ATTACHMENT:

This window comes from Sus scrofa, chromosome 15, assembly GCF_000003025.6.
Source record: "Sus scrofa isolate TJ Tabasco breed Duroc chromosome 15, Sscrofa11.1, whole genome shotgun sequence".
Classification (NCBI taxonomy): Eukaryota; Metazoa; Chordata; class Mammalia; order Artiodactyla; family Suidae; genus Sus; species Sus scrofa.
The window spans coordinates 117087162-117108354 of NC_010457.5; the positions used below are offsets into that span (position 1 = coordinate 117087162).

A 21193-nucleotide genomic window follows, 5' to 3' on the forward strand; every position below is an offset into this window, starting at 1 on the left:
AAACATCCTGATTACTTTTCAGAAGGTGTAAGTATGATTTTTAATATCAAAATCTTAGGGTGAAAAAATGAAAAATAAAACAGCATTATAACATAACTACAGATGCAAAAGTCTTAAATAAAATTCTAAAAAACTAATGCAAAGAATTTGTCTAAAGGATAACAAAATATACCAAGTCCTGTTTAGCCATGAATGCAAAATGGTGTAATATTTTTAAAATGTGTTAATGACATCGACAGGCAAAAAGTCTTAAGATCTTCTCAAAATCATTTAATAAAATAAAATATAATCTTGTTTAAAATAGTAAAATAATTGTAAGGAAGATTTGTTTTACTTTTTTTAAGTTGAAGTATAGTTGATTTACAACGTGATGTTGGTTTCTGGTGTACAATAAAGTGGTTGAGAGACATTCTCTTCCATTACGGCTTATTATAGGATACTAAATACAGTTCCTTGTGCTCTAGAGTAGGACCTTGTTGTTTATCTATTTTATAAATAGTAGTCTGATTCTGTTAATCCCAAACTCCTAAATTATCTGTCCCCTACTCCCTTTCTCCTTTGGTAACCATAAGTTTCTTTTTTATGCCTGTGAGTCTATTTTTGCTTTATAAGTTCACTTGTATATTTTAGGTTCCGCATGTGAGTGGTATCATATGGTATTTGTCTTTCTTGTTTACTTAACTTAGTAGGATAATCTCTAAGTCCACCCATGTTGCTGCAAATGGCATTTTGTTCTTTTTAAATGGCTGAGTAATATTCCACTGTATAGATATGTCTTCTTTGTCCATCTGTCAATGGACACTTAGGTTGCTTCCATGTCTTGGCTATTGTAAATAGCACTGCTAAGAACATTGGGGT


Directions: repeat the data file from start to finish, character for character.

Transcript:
This window comes from Sus scrofa, chromosome 15, assembly GCF_000003025.6.
Source record: "Sus scrofa isolate TJ Tabasco breed Duroc chromosome 15, Sscrofa11.1, whole genome shotgun sequence".
Classification (NCBI taxonomy): Eukaryota; Metazoa; Chordata; class Mammalia; order Artiodactyla; family Suidae; genus Sus; species Sus scrofa.
The window spans coordinates 117087162-117108354 of NC_010457.5; the positions used below are offsets into that span (position 1 = coordinate 117087162).

A 21193-nucleotide genomic window follows, 5' to 3' on the forward strand; every position below is an offset into this window, starting at 1 on the left:
AAACATCCTGATTACTTTTCAGAAGGTGTAAGTATGATTTTTAATATCAAAATCTTAGGGTGAAAAAATGAAAAATAAAACAGCATTATAACATAACTACAGATGCAAAAGTCTTAAATAAAATTCTAAAAAACTAATGCAAAGAATTTGTCTAAAGGATAACAAAATATACCAAGTCCTGTTTAGCCATGAATGCAAAATGGTGTAATATTTTTAAAATGTGTTAATGACATCGACAGGCAAAAAGTCTTAAGATCTTCTCAAAATCATTTAATAAAATAAAATATAATCTTGTTTAAAATAGTAAAATAATTGTAAGGAAGATTTGTTTTACTTTTTTTAAGTTGAAGTATAGTTGATTTACAACGTGATGTTGGTTTCTGGTGTACAATAAAGTGGTTGAGAGACATTCTCTTCCATTACGGCTTATTATAGGATACTAAATACAGTTCCTTGTGCTCTAGAGTAGGACCTTGTTGTTTATCTATTTTATAAATAGTAGTCTGATTCTGTTAATCCCAAACTCCTAAATTATCTGTCCCCTACTCCCTTTCTCCTTTGGTAACCATAAGTTTCTTTTTTATGCCTGTGAGTCTATTTTTGCTTTATAAGTTCACTTGTATATTTTAGGTTCCGCATGTGAGTGGTATCATATGGTATTTGTCTTTCTTGTTTACTTAACTTAGTAGGATAATCTCTAAGTCCACCCATGTTGCTGCAAATGGCATTTTGTTCTTTTTAAATGGCTGAGTAATATTCCACTGTATAGATATGTCTTCTTTGTCCATCTGTCAATGGACACTTAGGTTGCTTCCATGTCTTGGCTATTGTAAATAGCACTGCTAAGAACATTGGGGT